In every newspaper across the country, stories and pictures of the destruction left by Hurricane Sandy litter coffee shops, grocery stories and TV screens of American homes.
The hurricane swept the East Coast, transforming much of a thriving Manhattan into what appears to be a Third World country. Citizens who once lived luxury in the comfort of their downtown condos are now wandering the streets in search of power outlets to charge their phones and fire hydrants to get clean water. However, for some Americans, this is an everyday struggle despite the destruction of a superstorm. New Yorkers are getting a first-hand experience of living in poverty.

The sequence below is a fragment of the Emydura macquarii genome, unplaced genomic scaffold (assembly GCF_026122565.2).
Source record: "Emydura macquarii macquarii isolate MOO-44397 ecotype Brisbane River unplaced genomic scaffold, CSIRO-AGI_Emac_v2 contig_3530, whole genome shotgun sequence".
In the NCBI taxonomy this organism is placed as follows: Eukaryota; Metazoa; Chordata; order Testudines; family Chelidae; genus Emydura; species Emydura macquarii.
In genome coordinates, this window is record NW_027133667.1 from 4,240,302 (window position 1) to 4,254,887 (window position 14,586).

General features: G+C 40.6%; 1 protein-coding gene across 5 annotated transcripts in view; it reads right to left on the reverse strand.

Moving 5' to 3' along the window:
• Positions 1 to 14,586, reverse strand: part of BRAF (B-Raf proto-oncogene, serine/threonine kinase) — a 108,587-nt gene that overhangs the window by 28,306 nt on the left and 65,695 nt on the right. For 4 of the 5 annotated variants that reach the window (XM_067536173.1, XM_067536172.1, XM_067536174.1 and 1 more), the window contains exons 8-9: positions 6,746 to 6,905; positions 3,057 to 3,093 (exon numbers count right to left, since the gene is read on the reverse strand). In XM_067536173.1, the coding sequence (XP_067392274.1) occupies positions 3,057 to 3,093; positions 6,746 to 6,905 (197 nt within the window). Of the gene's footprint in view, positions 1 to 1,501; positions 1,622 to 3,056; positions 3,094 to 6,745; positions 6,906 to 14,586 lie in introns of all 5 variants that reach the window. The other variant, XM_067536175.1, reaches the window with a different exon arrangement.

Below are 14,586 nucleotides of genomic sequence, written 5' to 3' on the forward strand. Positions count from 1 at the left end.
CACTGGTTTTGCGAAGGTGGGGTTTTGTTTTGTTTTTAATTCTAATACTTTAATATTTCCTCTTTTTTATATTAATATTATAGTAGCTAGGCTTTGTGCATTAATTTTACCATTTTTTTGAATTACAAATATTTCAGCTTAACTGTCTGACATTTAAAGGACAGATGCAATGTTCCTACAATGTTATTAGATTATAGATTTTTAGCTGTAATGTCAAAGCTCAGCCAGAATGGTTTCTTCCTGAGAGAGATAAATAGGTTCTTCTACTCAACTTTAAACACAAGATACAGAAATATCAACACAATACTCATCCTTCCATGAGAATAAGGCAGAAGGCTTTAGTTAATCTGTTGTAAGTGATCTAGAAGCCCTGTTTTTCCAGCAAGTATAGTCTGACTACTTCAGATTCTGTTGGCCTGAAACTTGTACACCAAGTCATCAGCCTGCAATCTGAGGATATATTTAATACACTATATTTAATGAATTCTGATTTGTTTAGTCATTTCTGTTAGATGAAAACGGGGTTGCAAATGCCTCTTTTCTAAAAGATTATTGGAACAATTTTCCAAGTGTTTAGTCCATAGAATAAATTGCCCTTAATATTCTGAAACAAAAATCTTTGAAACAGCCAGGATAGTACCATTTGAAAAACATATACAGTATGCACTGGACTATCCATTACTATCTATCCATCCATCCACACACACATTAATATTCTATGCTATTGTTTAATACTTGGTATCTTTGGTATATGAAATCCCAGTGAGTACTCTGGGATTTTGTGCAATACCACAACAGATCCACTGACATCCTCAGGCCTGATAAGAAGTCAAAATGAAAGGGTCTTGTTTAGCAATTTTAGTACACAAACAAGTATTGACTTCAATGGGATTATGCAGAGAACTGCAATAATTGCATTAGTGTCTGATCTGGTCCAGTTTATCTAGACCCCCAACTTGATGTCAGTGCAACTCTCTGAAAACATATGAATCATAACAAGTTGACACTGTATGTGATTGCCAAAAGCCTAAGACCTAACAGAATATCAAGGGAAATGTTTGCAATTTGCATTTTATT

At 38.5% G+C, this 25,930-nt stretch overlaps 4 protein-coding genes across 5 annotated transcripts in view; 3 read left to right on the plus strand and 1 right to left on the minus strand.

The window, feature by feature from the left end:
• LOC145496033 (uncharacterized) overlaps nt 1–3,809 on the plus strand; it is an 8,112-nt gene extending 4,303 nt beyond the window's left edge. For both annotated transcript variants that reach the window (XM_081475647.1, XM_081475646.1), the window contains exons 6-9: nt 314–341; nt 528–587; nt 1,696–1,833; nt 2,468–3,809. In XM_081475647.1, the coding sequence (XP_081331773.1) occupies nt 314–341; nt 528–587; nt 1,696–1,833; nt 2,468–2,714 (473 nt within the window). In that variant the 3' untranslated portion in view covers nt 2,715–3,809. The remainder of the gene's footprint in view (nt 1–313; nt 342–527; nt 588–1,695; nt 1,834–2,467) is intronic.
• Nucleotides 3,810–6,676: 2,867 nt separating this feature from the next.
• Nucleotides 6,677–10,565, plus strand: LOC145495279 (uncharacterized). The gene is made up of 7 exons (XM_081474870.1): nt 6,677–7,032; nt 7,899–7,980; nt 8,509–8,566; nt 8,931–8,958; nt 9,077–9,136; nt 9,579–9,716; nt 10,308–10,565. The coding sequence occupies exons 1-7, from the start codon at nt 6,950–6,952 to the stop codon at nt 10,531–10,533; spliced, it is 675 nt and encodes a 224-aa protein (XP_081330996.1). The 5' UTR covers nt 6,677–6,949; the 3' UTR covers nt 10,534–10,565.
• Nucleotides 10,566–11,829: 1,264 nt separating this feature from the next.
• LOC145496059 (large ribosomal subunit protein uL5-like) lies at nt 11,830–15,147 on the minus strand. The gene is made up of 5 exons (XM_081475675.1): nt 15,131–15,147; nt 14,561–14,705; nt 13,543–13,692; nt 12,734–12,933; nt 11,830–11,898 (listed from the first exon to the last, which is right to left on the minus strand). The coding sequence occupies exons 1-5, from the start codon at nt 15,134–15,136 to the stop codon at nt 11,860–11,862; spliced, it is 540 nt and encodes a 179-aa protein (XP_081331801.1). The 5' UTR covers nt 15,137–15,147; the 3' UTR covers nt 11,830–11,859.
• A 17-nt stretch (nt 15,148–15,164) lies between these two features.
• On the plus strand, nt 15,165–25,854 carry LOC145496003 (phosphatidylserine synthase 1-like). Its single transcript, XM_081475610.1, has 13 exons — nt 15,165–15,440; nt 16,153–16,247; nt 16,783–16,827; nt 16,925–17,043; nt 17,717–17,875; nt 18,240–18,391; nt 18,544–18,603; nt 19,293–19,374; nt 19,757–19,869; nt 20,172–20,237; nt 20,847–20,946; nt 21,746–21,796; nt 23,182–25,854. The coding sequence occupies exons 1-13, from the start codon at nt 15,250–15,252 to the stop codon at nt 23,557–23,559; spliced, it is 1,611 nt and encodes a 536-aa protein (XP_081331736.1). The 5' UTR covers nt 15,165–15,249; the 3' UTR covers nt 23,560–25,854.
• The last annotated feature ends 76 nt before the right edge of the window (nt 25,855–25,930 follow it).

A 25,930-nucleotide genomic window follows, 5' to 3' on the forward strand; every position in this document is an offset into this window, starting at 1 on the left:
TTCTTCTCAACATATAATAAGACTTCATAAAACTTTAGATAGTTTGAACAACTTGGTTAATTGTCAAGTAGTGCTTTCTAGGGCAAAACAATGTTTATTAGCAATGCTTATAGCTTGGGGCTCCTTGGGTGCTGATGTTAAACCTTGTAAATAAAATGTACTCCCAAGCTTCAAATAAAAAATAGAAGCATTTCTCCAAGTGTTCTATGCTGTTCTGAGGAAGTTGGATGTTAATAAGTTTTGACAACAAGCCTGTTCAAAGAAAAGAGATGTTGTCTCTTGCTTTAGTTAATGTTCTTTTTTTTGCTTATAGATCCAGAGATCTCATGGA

Could this be karma for the hierarchy of Wall Street, who are now looking for a helping hand to pull them out of a disaster-stricken country?
Nonetheless, my heart goes out to those without homes, power or the comfort of their loved ones. But in the limelight of this cataclysm is there a hidden message? Should we learn from the East Coast's experience and anticipate the next misfortune?
We can only hope that the rest of us will be prepared before we, too, are transformed from higher classes of social status to the depths of third class.